I awoke in the middle of the night. Somewhat to my surprise I discovered that I wasn’t so much concerned about getting my way, as I was about the condition our little community was in. We certainly weren’t in BAD shape, but we were teetering near a couple of nasty precipices: one was that no decision would be made at all and we’d fall into another month or year of discomfort; another was that somebody would get railroaded into something they didn’t like.

So there, eyes wide open in bed, I saw that I’d formed a view and hadn’t been willing to look at other options. And I saw that that in itself was enough to kill off other people’s being able to listen and think openly. I recalled that I’m wrong a good deal of the time and when I finally get down to really listening I always discover something. I began to realise that I could actually trust any one of my housemates to make a decision that would give us more and better cold storage space.

It was liberating.

So then I thought, still lying there eyes wide open: what would have us all get unattached and aligned?

A plan formed.

I hopped out of bed and got out several sheets of paper – enough for each of the suggestions that had been floated the night before. I roughly mapped each of the ideas against our floor space, discovering to my delight that one centimetre on the paper nicely equalled one metre in our kitchen. Even better, did you know that a post-it note is about the size of a fridge on that scale?

I drew a box on each sheet for calculating the important numbers: fridge and freezer Fridge charts photocapacity, total cost of purchase. There was room left over for a big “S” and “W” where we could record our speculations about the strengths and weaknesses of each proposal.

These plans were wisely labelled Plan A, B, C, D etc. (as opposed to “Heather’s”, “Daniel’s”, “Michael’s” etc.).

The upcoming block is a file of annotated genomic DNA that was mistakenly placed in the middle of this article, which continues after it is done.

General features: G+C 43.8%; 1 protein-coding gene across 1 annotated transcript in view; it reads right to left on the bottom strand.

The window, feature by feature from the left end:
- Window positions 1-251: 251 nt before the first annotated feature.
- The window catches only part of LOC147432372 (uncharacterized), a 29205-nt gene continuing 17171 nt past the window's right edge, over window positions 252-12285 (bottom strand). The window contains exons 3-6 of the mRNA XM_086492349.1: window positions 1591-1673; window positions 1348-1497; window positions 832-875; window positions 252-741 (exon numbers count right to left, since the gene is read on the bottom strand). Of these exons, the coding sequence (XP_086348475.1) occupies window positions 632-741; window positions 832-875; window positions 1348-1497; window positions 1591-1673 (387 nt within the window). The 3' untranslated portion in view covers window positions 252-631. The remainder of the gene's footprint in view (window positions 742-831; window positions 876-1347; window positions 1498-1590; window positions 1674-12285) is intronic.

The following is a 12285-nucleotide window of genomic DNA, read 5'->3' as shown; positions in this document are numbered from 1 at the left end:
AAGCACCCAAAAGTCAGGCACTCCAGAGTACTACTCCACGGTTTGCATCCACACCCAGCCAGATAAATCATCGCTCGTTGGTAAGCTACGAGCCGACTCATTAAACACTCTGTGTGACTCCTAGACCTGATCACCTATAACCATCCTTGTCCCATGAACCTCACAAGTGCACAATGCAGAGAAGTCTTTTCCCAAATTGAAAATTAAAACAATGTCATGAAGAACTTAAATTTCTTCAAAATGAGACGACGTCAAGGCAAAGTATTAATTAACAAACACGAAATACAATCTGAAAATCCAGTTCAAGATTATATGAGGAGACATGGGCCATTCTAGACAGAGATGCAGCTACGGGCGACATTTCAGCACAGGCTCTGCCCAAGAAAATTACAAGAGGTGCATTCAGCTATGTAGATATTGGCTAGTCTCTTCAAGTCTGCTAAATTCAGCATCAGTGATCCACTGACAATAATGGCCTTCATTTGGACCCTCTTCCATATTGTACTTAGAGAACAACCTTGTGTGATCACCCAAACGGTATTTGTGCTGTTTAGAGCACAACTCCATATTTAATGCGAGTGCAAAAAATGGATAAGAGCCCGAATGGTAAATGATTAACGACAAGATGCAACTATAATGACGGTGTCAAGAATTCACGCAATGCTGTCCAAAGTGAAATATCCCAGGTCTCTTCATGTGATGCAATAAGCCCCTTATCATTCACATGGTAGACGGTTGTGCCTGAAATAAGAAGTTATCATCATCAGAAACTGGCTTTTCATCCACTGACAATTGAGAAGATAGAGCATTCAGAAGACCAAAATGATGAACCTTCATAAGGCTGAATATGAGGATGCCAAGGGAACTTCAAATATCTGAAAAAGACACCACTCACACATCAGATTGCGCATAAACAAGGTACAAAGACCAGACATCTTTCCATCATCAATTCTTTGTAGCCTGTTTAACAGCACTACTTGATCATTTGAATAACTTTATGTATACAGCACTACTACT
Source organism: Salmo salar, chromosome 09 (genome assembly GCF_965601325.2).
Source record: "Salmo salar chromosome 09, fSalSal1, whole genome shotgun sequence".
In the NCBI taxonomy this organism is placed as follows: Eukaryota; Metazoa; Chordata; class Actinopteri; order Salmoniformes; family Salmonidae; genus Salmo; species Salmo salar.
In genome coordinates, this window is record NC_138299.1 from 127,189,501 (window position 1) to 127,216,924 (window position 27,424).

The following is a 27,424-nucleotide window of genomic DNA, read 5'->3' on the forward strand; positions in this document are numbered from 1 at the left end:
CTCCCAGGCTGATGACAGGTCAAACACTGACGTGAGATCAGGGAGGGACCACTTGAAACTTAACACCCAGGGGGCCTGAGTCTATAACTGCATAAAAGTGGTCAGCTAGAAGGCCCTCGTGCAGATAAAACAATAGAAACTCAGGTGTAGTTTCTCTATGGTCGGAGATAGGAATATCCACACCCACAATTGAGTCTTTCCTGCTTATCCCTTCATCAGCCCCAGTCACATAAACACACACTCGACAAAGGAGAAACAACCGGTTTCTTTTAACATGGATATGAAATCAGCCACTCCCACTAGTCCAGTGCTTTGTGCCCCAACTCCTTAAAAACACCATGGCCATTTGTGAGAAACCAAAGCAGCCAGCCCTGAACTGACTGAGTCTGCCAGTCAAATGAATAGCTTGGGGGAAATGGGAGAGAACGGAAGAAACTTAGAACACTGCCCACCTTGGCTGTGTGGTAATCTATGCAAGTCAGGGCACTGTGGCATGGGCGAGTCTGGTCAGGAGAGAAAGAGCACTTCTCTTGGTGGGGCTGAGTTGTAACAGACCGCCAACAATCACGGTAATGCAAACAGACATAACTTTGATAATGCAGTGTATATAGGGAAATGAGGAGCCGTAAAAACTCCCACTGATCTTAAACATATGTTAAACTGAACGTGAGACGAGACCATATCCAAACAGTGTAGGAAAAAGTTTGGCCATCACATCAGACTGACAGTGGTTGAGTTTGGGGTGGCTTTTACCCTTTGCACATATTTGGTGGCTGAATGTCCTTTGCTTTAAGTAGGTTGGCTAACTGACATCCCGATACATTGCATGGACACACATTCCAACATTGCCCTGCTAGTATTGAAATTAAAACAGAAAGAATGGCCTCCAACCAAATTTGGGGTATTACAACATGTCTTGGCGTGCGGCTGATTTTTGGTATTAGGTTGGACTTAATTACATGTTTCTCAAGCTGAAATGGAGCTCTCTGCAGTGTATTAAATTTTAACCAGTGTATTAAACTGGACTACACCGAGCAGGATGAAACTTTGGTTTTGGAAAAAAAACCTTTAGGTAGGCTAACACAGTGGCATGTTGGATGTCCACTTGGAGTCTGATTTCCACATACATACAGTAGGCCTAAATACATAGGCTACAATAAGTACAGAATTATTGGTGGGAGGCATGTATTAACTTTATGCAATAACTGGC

It was a work of art, and best of all, I was no longer attached.

4.     Strike while the iron is hot.

The next morning, after a big sleep-in, I showed the plans around and left them on the kitchen bench. Through the day, there were spontaneous discussions about pros and cons, costs, optimal arrangements.

We set a make-up-our-minds meeting for late afternoon, and ended up taking less than half an hour to come to a unanimous decision about what we wanted. Michael confirmed our preferences with Choice magazine online and we ordered the items (one new fridge and one new freezer; keeping one older fridge) the next morning.

Yesterday, all the units slid into place.

5.     Be satisfied.

The solution isn’t perfect – given life’s constraints, it was never going to be perfect. But it’s excellent and that’s enough.

We’re set.

One decision down (and a gazillion to go).

Advertisements

7 thoughts on “Keeping things cool

  1. Loving it Heather and of course, why couldn’t this new fridge/freezer buying example be adapted for EVERY major shared purchase …… no ? You have done very well
    Indeed, I’m giving you VERY high marks for this…

  2. So funny, Heather…. I was there at the Shedders’ refrigerator confab and in no way detected ‘barely-detectable threads of sulking, sarcasm, bewilderment and righteousness’. Maybe I was just unattached from the start. Thanks so much for your brilliant leadership.

    If there are any co-housing hopefuls out there who need a facilitator to get through rocky shoals, Heather’s you girl!

  3. Gosh, I can see there are so many opportunities for personal growth – no more resting on your laurels with habits set in concrete – how challenging, how exciting! You’re giving us a great road map for living this way Heather – thankyou!!

Leave a Reply

Fill in your details below or click an icon to log in:

WordPress.com Logo

You are commenting using your WordPress.com account. Log Out / Change )

Twitter picture

You are commenting using your Twitter account. Log Out / Change )

Facebook photo

You are commenting using your Facebook account. Log Out / Change )

Google+ photo

You are commenting using your Google+ account. Log Out / Change )

Connecting to %s